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The Spokesman-Review Newspaper
Spokane, Washington  Est. May 19, 1883

Washington native documents record-setting Colorado hike in new film showing in Spokane

His mind was surprisingly busy for a man who had one task: hike.

Well, two tasks: Hike quickly.

Jeff Garmire thought about food. Water. How many more miles he had to cover. The weather. Old memories, from previous hikes or from his childhood, floated up to be examined anew before fading off to wherever memories live and die.

“It seems like in those moments there is so much to think about, which is pretty funny because life is fairly simple,” Garmire said.

Of course, simple doesn’t mean easy.

In late August 2020, Garmire, a Washington native who lives in Bozeman, started hiking on the Colorado Trail with the intention of breaking the fastest known time (FKT) on the 486-mile trek from Durango to Denver. Nine days and 12 hours later he finished, averaging more than 50 miles a day. Toward the end of the adventure, he slept an hour or less a night. Garmire had to carry all his own food and water and could receive no outside help to qualify for the FKT. A film crew did track his movements creating a documentary about the endeavor. That film “Free Outside” will play at the Garland Theater Monday (see sidebar).

The rules of setting a fastest known time, if you can call them rules, required that the film crew had no contact with Garmire once he started the hike. In fact, Garmire said he had little to do with the preproduction, focusing instead on the logistics of attempting the FKT. As he hiked, the crew tracked him using a GPS device, leapfrogging ahead of him to film him passing. Since Garmire completed the trek, the ‘rules’ have changed and no film crews are allowed on FKT attempts.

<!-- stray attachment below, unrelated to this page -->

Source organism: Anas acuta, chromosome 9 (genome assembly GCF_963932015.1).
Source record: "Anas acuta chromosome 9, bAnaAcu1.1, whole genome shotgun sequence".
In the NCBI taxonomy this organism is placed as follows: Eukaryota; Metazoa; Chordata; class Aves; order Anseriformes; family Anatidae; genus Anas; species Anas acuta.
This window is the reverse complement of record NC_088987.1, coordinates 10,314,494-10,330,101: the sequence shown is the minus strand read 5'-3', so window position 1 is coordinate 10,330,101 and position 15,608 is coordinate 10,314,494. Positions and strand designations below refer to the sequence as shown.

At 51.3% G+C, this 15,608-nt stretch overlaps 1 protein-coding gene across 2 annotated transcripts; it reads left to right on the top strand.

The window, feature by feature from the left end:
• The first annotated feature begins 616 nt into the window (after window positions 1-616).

The goal of the film was to show the reality, in all its blistered messiness. Garmire, who grew up in Vancouver, Washington, said this film is not a “slow march toward triumph,” like so many adventure films. In fact, the roots of film started in failure.

Several years ago, Garmire was approached about making a travel-style outdoor adventure show. He started work on that, filming in Montana for the show’s pilot. Midway through that process, he found out the crew hadn’t been paid. He confronted the producer and ended up quitting the project.

Hankering to do something, he reached out to the crew and asked if they’d be interested in filming his attempt on the Colorado Trail. They were game and the project moved forward, culminating in the small independent film that premiered in Denver.

Garmire, who will be at the Garland showing, encourages anyone to join, regardless of whether they’re thru-hikers or not.

“It’s really this incredible way to have only one goal,” he said.

“It’s probably the only time in life where I can simplify life down to one goal.”